This past Saturday, our friends Jill and Gavin hosted a party to celebrate getting married last month. The affair was casual, a backyard BBQ with guests asked to do something extraordinary in lieu of wedding gifts. After a little subtle questioning, it emerged that they were not getting a wedding cake and thus a plan was hatched for our “something extraordinary”. Dylan has been wanting to bake a wedding cake for quite a while now and this seemed like the perfect opportunity. Ordinarily, I might be wary of presuming to bake someone a wedding cake, especially as a surprise, but Jill and Gavin have such a laid-back attitude that even if the cake had turned out horrendously, they would have been appreciative and welcomed it. (As opposed to many brides and grooms who might scoff at anything that strayed from their visions of a “perfect wedding”.)
The decision was quickly made to do a three-tiered cake with three different layers:
1) A large bottom cake with three layers of genoise, filled with a peachy compote and whipped cream
2) A middle-sized chocolate buttermilk cake, filled with whipped cream
3) A small carrot cake, also filled with whipped cream.
The entire thing was then thickly covered in cream cheese frosting and after a lengthy debate over how to get around the issue of being unable to create a perfectly smooth outer layer of frosting without using a fondant or special tools, we decided to cover the whole thing in white chocolate shavings and strawberries, thereby distracting from any imperfections in the icing (and it totally worked!).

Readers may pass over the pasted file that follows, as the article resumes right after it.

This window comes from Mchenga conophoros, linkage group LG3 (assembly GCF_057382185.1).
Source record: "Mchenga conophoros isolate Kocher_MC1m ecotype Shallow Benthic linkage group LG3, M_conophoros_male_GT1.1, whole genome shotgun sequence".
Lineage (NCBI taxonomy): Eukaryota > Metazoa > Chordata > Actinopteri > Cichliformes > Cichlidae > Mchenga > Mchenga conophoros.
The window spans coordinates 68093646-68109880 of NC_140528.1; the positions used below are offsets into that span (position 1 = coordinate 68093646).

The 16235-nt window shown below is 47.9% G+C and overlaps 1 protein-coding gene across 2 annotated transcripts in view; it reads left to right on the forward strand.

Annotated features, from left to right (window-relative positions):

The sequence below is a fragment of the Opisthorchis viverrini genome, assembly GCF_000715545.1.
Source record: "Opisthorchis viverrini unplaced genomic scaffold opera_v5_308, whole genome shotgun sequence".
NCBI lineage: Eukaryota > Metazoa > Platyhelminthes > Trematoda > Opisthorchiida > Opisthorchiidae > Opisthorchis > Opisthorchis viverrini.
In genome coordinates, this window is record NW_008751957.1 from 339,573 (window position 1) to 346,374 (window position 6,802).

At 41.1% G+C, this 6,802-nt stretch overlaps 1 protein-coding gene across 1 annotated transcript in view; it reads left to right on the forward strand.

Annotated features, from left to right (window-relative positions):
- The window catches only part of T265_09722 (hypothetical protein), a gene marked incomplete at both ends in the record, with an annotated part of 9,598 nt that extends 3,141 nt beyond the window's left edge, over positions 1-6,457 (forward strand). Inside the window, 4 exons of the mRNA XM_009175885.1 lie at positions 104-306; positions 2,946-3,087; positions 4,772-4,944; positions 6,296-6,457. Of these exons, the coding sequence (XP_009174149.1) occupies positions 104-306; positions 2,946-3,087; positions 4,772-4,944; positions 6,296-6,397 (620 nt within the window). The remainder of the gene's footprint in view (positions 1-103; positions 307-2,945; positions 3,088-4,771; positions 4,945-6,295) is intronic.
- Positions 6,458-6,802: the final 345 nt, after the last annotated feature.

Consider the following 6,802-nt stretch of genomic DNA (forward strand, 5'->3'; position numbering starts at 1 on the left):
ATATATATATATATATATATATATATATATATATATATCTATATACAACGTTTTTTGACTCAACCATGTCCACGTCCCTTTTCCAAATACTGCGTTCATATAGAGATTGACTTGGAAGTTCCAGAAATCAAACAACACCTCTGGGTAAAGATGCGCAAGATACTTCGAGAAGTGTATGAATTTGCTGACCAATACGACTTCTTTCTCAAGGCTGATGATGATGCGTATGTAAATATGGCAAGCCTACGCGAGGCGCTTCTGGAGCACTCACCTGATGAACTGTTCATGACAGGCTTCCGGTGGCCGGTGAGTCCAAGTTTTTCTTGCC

I’m not going to write out the recipes or instructions for baking a wedding cake here given that they’re pretty lengthy (there’s some internal construction to help support the cakes), but all in all, I was both impressed with how our cakes turned out (they were all delicious!) and the whole process wasn’t nearly as tedious as I would have imagined it would be. Dylan spent several hours on Thursday baking the three cakes and then we spent about4-5 hours on Saturday making the filling and frosting and assembling the whole thing. I don’t know that I imagine doing it again anytime soon (or perhaps ever), but I like the idea of having at least tried it once. And the hilarity Dylan driving 10 mph with the blinkers while I sat frozen in the passenger seat, covered in a towel while perilously holding the cake in my lap as we drove the mile to their house was priceless. I think Jill and Gavin were surprised and amazed to see that we’d baked a wedding cake, even knowing how much we like to cook. And by the end of the 7 hour party, the cake was almost entirely gone and we truly felt like we had done something out of the ordinary.
(If anyone is interested in baking a similar cake and wants suggestions or has questions, just leave a comment!)